AXA Travel Stories

AXA Stories

Personal narratives from travelers who share their unique experiences and adventures from around the world.

How We Managed Traveling To Japan With A Baby

At AXA, we know travel doesn't stop when you start a family. In this engaging story by Megan, discover the joys and challenges of traveling to Japan with a baby. From packing essentials to navigating Japan's efficient transportation, her narrative is packed with practical tips for a smooth journey with a baby.

Japan With A Baby by Megan

How often do two working adults get more than a week off at a time? Well, on maternity and paternity leave, of course! And what do mom and dad love to do when they have time off? Travel! So, we packed our bags and headed to Japan with our four-month-old for a 14-day adventure. This was exactly how we wanted to spend our new family time together.


Many people are concerned about the long plane ride, a foreign country, medical care, jet lag, and more. When we considered possible countries to travel to with a newborn, Japan topped our list due to its cleanliness, excellent medical care, and efficient transportation. This plan worked perfectly for my family, though it might not be ideal for everyone. If you're thinking about traveling to Japan with a baby, I hope my tips help make your journey even smoother.


Tips for Traveling with a Baby in Japan

Pack light

I know it’s hard for some of us, but it's essential. My husband and I each took one carry-on, a backpack that served as both a laptop and diaper bag, plus a small bag that transformed into a bassinet with pockets for baby clothes. Japan has many stairs and often elevators are hard to find so it is best not to bring big and many suitcases. This strategy not only simplifies your journey but also makes navigating through crowded spaces a breeze.


Bring a small, lightweight stroller

This is probably the most important tip. Japan’s spaces are extremely small. We loved our Zoe The Traveler. It folds easily, fits in overhead airplane bins, and weighs only 13 lbs, making it easy to carry up and down metro stairs. Any small, compact stroller will do. If you have two children, I recommend two small strollers instead of a double stroller, which can be cumbersome. You might also want to throw in a stroller rain cover if you are traveling during spring. We also took a soft baby carrier to alternate between a stroller and carrier during sightseeing.


Two trips, two different babies, one small stroller


Use department store baby lounges

When walking around cities and you need a diaper change, a place to feed, or just a break, head to a department store (depato). Every department store has a Baby Lounge, offering pure luxury when traveling with a little one. These spaces are amazingly clean and offer changing tables, hot water for formula, high chairs, sinks, private nursing rooms, and more. Look at the store directory or ask the information desk for the "nyujushitsu." You can find these lounges in department stores like Mitsukoshi, Daimaru, Seibu, and Takashimaya, as well as in shopping malls and large train stations that service Shinkansens. 

Look for these signs to indicate a baby lounge. 


Bring a portable breast pump

If you’re pumping, invest in a hand-sized electric pump that you can conveniently carry in your diaper bag. I used the Spectra 9 portable and rechargeable double pump, which worked great for travel. No converter is needed as Japan uses two pins like many US devices. However, if your device has three pins, bring a socket converter. The voltage on many of these devices should be compatible, but it’s best to double-check.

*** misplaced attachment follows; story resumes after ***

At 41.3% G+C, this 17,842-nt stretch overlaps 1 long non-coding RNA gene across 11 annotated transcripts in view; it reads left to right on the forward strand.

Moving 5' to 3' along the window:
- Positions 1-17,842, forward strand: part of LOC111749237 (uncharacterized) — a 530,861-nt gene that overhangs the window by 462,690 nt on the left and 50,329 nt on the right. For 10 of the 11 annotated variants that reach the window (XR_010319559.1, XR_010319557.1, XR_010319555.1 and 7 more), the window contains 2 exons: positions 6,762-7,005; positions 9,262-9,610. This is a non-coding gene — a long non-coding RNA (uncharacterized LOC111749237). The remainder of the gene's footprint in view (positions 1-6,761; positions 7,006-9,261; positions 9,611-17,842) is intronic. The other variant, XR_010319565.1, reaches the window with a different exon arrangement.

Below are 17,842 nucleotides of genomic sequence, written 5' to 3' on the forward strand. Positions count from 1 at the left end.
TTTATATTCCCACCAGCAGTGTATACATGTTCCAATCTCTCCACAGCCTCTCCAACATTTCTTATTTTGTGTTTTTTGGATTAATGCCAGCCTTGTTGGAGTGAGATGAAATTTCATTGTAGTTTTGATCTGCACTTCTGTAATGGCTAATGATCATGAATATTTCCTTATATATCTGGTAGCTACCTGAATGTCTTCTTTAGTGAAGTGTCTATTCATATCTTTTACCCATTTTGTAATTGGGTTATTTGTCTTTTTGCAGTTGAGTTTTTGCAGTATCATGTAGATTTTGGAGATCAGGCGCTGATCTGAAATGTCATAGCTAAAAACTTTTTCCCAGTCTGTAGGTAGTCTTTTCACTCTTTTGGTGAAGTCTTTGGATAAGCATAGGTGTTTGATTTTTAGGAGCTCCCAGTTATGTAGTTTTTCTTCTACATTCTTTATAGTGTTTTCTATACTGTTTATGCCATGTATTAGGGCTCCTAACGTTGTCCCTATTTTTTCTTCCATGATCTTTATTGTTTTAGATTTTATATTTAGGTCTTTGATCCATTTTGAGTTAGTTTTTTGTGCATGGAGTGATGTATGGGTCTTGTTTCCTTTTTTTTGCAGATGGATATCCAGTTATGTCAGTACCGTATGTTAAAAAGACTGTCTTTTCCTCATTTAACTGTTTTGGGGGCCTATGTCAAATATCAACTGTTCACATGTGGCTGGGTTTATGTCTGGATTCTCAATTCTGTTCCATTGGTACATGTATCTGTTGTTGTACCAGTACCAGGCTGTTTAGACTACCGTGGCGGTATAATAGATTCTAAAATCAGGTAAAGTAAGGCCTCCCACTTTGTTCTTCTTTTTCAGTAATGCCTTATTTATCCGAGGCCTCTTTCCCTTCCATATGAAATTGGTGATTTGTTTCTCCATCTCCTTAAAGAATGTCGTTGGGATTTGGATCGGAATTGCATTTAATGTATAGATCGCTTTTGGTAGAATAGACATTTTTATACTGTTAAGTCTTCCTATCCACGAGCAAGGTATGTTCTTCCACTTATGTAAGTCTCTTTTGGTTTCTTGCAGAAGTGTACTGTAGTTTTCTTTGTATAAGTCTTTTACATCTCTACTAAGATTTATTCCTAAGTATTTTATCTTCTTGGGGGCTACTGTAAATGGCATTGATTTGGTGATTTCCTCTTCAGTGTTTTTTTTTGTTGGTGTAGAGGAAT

Don’t bother about formula

If your baby is still on formula, Japan has great options available at drugstores so you don’t have to bring too much with you. If your baby requires a specific type, it’s best to research this topic further.


The Japanese love babies! 


Pack preferred medications

If you have preferred baby/child over-the-counter medications, it’s best to pack travel-size containers. It’s easier than navigating Japanese medications. I find it helpful to have a thermometer, baby pain/fever reliever, gas reliever, hydrocortisone cream, allergy medicine, and small cough medicine in my suitcase.


Visit convenience stores (Conbini)

If your little one is eating solid foods and you need quick eats, stop by a Conbini, such as 7-Eleven or Lawsons. They offer great options, from snacks and salads to rice balls and even alcohol. Stopping at a Conbini and then heading to a park for a picnic is a great idea for little ones who are always on the move.


Things you can leave at home: 

No car seats needed

Japan is a fantastic country to travel 100% by rail. Whether you're traveling across the country or moving around cities, you can see it all by train. If you're taking the Shinkansen (bullet train), don’t forget to grab a bento box at the station before boarding.


Bento box on the train! 


Don’t overpack diapers

Only bring what you need for the plane and one or two extra days. You can easily buy diapers and wipes at any drugstore. They are similar in price or cheaper than in the US, plus they are very soft. I wanted to take more of the Merries brand home with me.


Shopping for diapers! 


Wrapping up our journey

Traveling internationally with a baby can be daunting. With careful planning, a light pack, and an adventurous spirit, you'll find that traveling with a baby in Japan is a welcoming experience, ready to be explored. So, when you get that precious time off, why not consider a family adventure to the Land of the Rising Sun? I wish you a very fun and memorable trip!


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